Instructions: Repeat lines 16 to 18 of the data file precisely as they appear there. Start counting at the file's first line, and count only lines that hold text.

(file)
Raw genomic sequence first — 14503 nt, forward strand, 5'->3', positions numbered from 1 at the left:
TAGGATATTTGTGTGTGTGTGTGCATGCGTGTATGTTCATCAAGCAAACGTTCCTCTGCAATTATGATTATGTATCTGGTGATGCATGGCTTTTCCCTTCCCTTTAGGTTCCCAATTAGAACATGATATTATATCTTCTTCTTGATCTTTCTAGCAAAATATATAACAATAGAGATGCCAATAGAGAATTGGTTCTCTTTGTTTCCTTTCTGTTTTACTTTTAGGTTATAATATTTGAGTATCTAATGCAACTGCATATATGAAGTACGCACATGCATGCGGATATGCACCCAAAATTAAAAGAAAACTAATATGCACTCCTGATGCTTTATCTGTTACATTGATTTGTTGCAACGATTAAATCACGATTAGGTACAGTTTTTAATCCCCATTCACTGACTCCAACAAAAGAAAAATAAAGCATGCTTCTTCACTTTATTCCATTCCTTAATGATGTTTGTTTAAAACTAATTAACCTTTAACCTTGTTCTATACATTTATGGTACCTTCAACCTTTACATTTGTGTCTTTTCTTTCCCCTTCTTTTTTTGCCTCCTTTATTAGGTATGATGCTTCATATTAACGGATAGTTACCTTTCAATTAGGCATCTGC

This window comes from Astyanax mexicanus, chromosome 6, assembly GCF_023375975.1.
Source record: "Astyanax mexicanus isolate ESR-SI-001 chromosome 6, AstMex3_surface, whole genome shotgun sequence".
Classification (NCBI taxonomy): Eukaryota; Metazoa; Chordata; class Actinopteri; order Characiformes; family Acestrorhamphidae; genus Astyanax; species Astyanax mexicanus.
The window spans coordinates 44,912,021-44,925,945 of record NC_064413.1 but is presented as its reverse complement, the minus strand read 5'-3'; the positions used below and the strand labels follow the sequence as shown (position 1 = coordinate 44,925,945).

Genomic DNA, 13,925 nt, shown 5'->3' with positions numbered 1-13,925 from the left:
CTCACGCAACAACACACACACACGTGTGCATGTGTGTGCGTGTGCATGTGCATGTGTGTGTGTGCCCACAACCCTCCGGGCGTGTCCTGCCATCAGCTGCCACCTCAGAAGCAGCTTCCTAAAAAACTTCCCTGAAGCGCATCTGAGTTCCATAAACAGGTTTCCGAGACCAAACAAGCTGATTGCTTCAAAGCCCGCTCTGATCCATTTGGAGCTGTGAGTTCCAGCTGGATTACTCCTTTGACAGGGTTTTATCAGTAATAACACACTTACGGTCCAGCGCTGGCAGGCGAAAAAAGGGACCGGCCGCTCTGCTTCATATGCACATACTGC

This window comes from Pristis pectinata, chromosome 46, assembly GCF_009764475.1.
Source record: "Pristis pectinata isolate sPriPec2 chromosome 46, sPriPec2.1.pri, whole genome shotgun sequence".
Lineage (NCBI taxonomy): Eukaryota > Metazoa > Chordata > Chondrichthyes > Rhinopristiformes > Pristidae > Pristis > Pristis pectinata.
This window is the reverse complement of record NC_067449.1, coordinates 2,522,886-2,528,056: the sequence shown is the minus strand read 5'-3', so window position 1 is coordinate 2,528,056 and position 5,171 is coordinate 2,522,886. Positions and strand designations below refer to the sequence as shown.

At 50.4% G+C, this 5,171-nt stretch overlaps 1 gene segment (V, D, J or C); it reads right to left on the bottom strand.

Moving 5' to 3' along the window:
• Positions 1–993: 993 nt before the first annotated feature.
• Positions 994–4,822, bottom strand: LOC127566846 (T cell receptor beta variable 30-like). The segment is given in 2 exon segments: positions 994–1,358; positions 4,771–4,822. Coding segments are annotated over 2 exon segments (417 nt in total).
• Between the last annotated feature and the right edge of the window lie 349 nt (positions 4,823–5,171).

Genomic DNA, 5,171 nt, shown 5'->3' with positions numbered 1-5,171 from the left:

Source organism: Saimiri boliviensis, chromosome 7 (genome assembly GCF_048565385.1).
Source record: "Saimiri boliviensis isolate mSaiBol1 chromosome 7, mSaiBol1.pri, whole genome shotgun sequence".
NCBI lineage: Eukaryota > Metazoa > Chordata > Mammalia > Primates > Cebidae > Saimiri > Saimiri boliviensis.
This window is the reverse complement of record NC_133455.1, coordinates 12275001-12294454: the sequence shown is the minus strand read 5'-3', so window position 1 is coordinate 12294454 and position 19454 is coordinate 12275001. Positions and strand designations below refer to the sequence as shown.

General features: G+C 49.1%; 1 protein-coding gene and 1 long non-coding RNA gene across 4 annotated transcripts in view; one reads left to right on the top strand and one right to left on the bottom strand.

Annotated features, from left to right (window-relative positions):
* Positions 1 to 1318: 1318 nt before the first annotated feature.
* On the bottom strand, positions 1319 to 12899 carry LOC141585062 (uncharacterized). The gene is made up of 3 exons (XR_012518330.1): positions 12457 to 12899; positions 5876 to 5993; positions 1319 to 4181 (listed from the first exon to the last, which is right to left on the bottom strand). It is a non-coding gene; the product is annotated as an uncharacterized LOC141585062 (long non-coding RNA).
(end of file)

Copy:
• Positions 994–4,822, bottom strand: LOC127566846 (T cell receptor beta variable 30-like). The segment is given in 2 exon segments: positions 994–1,358; positions 4,771–4,822. Coding segments are annotated over 2 exon segments (417 nt in total).
• Between the last annotated feature and the right edge of the window lie 349 nt (positions 4,823–5,171).

Genomic DNA, 5,171 nt, shown 5'->3' with positions numbered 1-5,171 from the left: